Now, he wants to expand. The expansion basically puts RV’s in practically the backyard of these nice houses in a restricted subdivision. What? And the worst part is that he still owns the last several lots on the road… so should he decide to expand out there, he can. He tried telling these people that having a transient RV park next to their houses wouldn’t lower their property values. He also insists that he’ll never have a problem with crime, even though he doesn’t do background checks, there is no fence around the property, and there is no security (oh, should I add that right now, there is one sheriff patrolling the entire Town at any particular time, day or night? Yeah.).

The neighbors are livid. The P&Z voted him down, and when he took it to The Council, they deferred a decision. Thing is, everyone against it went to the meeting – and they’ll have to continue going to all the meetings because The Council can bring the issue back up anytime they want.

So the Jerk is trying to reach a compromise. What kind of compromise? He says he’ll think about building a fence, maybe doing background checks. But inevitably it doesn’t matter, he says, because “business leaders” are on his “side” and he has “supporters” just like P&Z has. Wait, P&Z doesn’t have supporters. P&Z is trying to support what is best for the community.

When I said to him, “Why don’t you invest in trying to build real housing, or try to bring some other business to the area?” Oh no. Can’t do that. Because “we don’t have as much money as people think we have, just land” and “lot height requirements have gone up too much to make that economical” and my favorite, “Well, we’re going to do things like that once The New Road opens up,” (a new road being built through his other property, that The County will LEASE from him) “but that’s the New [Town], we’re talking about the old [Town].” So, the entire town will still be going to hell in a handbasket, because you and local businessmen and local politicians don’t feel like bothering with it. So, it’s easier to just make the rest of The Town even worse than before, rather that helping to build it up so that it’s a safe place for younger families to come to and help build the economy. So, the only new business that will come will be on your other land near the interstate, something that won’t help out Town Citizens, but will be added to the coffers of The County and ultimately the The City, right?

He didn’t answer me.

I’m mad. It’s been a couple of days, and I’m still very, very mad. I keep saying that if I had money (I’m talking lottery-type money), I’d leave this place in a heartbeat. And I probably would… but mainly because I want a lot of acreage, and this area doesn’t have that. But I’d like to think that I’d begin to buy up the blighted property in the area, rebuild or remodel the improvements on the property, and sell it for a reasonable price so that new families – not just companies who cram men into houses – could afford it and be comfortable. Then I’d try to work to build a local economy, trying to fill in the gaps that we have around here. For instance, there aren’t any local farmer’s markets, organic food sources, nice shopping boutiques, hell, there isn’t even a Starbucks (not that I mind that, because I don’t like Starbuck’s business practices, but still, who doesn’t have a Starbucks!)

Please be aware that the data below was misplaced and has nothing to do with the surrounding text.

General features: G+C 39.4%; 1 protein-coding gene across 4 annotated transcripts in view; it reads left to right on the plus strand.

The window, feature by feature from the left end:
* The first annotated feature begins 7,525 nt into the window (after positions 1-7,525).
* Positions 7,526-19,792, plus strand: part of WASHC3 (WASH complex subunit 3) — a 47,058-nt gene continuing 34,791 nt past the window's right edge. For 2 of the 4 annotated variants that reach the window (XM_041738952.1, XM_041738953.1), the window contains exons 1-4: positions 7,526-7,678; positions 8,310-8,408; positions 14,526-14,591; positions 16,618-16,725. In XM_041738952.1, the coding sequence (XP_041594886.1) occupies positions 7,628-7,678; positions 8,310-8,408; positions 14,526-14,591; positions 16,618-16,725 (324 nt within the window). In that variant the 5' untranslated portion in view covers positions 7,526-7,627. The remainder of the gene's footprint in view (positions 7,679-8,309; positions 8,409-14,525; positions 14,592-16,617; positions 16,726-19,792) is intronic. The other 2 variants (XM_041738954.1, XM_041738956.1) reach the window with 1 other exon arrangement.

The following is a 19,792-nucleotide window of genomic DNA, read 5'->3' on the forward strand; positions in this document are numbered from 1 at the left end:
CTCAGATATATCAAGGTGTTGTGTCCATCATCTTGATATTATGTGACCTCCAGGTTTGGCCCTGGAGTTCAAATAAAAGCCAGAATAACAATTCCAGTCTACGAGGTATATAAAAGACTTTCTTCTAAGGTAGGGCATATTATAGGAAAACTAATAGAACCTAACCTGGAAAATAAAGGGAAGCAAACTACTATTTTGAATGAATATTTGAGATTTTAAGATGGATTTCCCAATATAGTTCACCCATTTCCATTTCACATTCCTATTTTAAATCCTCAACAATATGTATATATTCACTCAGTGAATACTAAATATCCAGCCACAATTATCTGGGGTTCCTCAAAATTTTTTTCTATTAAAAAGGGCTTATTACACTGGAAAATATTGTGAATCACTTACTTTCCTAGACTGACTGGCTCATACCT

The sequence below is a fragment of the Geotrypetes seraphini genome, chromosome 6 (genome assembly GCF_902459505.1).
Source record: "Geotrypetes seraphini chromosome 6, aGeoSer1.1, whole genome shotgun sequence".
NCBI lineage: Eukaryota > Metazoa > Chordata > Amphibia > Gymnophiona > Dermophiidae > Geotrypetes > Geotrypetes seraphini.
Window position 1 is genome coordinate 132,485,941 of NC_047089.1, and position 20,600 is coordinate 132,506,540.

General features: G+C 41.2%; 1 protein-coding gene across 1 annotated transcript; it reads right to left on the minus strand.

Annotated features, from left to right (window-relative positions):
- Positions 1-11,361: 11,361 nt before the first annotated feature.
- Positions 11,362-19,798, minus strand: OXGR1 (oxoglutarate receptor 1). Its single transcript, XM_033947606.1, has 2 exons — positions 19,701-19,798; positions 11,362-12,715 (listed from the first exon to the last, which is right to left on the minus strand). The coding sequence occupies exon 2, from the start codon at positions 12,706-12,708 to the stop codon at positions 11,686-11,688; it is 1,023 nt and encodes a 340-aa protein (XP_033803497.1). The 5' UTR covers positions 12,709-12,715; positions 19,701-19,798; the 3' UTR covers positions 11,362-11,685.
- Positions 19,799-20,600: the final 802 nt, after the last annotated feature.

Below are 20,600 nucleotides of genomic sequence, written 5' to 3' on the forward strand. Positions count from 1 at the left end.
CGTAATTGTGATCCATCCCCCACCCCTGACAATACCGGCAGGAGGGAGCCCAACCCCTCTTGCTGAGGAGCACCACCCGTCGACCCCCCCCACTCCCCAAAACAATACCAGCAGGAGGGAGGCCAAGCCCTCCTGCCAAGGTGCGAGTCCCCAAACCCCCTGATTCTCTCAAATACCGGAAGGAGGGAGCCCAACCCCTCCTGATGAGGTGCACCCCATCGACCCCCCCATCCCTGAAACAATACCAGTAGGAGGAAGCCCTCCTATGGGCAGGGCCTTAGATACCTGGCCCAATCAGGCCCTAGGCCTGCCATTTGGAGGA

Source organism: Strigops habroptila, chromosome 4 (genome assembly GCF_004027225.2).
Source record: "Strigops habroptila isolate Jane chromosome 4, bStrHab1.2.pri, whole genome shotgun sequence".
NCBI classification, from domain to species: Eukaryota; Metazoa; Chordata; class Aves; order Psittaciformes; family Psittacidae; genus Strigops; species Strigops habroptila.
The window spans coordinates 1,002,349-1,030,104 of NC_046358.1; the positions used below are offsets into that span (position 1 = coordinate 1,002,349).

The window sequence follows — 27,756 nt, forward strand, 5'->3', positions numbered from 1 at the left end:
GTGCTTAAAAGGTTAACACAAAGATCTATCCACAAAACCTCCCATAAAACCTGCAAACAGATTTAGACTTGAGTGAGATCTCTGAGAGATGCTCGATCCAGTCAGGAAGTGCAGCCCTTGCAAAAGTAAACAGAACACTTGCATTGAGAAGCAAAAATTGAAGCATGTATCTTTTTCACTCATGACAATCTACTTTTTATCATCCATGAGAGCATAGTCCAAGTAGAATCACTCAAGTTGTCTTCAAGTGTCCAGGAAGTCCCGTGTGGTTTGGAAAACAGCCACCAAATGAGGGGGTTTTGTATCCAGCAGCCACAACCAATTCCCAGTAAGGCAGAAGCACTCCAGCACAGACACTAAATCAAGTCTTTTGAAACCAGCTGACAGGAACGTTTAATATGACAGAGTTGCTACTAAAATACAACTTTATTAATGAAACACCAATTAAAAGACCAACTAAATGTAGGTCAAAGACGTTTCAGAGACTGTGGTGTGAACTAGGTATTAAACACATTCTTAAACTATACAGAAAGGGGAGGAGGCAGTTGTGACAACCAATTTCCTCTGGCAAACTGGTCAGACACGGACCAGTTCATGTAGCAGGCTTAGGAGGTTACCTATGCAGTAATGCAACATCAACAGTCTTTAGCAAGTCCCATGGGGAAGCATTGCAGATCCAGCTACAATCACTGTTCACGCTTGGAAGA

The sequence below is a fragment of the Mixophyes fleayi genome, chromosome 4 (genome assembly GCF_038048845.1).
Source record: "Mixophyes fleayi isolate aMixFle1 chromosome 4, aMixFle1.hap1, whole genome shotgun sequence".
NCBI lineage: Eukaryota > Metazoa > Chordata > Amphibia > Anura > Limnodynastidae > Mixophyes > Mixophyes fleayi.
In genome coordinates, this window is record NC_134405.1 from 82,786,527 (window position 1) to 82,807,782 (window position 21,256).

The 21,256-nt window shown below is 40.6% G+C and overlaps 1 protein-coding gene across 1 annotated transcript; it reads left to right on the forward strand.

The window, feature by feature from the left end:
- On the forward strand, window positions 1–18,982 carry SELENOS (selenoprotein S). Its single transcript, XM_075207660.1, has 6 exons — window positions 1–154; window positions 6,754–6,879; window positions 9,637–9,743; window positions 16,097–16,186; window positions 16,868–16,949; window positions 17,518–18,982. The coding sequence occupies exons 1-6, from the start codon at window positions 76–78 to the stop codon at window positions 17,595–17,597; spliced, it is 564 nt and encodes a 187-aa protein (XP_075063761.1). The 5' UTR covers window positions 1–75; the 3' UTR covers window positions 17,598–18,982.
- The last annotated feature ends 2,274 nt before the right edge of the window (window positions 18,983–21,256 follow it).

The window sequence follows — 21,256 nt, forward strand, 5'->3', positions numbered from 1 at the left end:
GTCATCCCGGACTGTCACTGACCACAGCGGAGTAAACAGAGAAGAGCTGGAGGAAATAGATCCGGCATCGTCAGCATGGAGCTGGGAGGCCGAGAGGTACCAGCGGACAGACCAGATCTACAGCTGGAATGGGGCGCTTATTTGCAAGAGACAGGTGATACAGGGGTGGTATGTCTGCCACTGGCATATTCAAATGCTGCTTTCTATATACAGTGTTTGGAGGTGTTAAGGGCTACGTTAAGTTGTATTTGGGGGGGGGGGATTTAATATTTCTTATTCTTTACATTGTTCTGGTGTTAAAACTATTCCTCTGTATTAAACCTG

I need to go. The twins they are a’calling me. I just needed to vent. I look around and see so much potential for The Town, and to know that even people who have lived here their whole lives, watched this town die for a decade because of the lack of diversity, and watched The City and The County take every penny we’ve made and spend it on themselves instead of us, how someone who has seen that could just not only let it keep happening, but be a source of it.

I’m mad. And I just can’t do anything about it.

February 28, 2007 Posted by | Common Sense, Musings, Politics | Leave a comment

HPV and all that jazz.

A post on BlogHer has forced me to write about something I meant to write about when I first opened this blog: the new HPV vaccine, and vaccines in general.

My oldest is vaccinated, all up to date, all that jazz. However, because of let’s just say issues with their administration when she was on schedule, we ended up delaying most of them until she was nearly school age. The only thing I’d have done differently with her, when it comes down to it, would be to have not started them initially when she was so young, and to work on finding out if we could have gotten them separately, instead of 5 diseases in one whabang.

The babies are not vaccinated at all. One of them was rather ill after birth, and then there have been some developmental difficulties. Actually, all of that just gave me a reason to have everyone else get off of my ass about getting them vaccinated. My daughter handled the shots so much better as an older child than she did as a younger one, and since the twins aren’t exposed to other kids or even the general public that often, I was comfortable taking “the risk.”

Then there’s my own history. I’ve had all the major childhood diseases (except chicken pox, which I wasn’t vaccinated for. Go figure); I’ve had severe medical reactions to the tetnus booster; I have no immunity toward diseases I’ve received vaccinations for (to the point where I really should have stayed home and twiddled by thumbs and not gone anywhere near the general public when I was pregnant because I don’t have rubella immunity).